By John Katsaros
December 4, 2015
At the recent DockerCon Europe conference, Docker Inc. announced a “comprehensive security offering that includes … hardware signing of container images, content auditing through image scanning, and vulnerability detection and granular access control policies with user namespaces.”
Certainly in the long run this will be an important feature set for enterprises; what’s not clear is the timing. The functionality announced is interesting and important but unlikely to impact “average” Docker enterprise users for many years. Meanwhile, there are security features that are necessary and convenient for most enterprise users in the next few years.
1. Many enterprise users will want a minimal security offering
Just assembling several simple minimum security systems is needed. The immediate issues that enterprise customers care about should be profiled into three or four scenarios and addressed common issues: SSL, isolation, DDS, etc.
Right now Docker’s security strategy may actually delay enterprise adoption. The security offerings cited in the press announcement seem to be very elegant, but not exceptionally enterprise-ready for a long time. A battle is going on between development teams and operations. If the security team gets involved, adoption will slow down.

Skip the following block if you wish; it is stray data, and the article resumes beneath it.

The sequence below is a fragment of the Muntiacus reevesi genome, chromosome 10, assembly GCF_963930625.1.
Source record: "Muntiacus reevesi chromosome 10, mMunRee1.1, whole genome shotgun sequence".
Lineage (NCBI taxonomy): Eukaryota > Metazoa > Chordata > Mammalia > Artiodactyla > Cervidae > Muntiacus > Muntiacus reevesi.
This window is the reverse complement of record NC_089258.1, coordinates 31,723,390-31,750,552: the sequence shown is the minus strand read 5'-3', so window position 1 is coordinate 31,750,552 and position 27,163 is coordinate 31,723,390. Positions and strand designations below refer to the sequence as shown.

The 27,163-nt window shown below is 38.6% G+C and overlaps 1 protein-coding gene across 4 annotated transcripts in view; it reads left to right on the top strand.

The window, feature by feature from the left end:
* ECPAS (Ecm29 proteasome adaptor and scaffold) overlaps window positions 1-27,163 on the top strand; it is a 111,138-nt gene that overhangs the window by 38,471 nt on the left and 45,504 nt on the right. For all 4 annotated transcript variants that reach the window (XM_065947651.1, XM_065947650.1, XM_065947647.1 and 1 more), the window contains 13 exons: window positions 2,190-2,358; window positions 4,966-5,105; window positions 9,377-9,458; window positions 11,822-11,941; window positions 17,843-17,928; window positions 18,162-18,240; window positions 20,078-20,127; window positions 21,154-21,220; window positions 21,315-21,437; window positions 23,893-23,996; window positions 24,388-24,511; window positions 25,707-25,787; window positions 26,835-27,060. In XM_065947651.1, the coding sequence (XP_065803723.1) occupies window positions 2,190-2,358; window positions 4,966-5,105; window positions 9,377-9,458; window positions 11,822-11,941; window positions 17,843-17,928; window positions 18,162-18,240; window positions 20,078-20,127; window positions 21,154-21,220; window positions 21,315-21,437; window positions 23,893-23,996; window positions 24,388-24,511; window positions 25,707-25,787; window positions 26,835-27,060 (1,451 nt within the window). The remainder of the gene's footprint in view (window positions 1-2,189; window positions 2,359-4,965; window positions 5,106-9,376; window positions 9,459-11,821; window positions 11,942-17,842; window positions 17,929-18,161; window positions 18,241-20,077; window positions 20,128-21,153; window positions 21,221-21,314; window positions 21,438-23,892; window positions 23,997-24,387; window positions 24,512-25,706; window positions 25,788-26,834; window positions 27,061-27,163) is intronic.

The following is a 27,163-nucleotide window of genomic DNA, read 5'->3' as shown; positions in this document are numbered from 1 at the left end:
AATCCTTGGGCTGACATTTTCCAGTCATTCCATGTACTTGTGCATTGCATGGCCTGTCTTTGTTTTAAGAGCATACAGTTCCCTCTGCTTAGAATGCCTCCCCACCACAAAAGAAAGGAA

2. Enterprises struggle with making security decisions.
Technical teams at enterprises are negotiating “ownership” of the container platform, and the security team gets involved. Even in the best of circumstances, an enterprise dealing with security takes forever to change its security strategy. These decisions get made on a yearly or bi-yearly basis. Enterprise IT organizations don’t like spending money on security – it doesn’t translate directly to either lower costs or higher revenues. Docker’s strategy should be “fit in” to what enterprises currently use and “stand out” by keeping things simple (SSL for example).
3. It will take a year (or more) before the first production deployment.
Several pieces described by Docker’s press release are not yet available–more likely a year or two before these features will be ready for prime time.
4. Why focus on vulnerability protection?
Vulnerability detection systems are in place at most enterprises – so this is probably more of an issue of adding containers to existing systems. On the other hand anomaly detection might be a useful feature – when a container is doing something strange, identifying an anomaly and resetting the container automatically may be extremely useful.
5. What is the threat?
Which security problem is Docker trying to address? What do customers want? What is being protected? What about internal threats (these are the ones that make headlines)? Understanding the security threats to containers is key to focusing on the security solutions.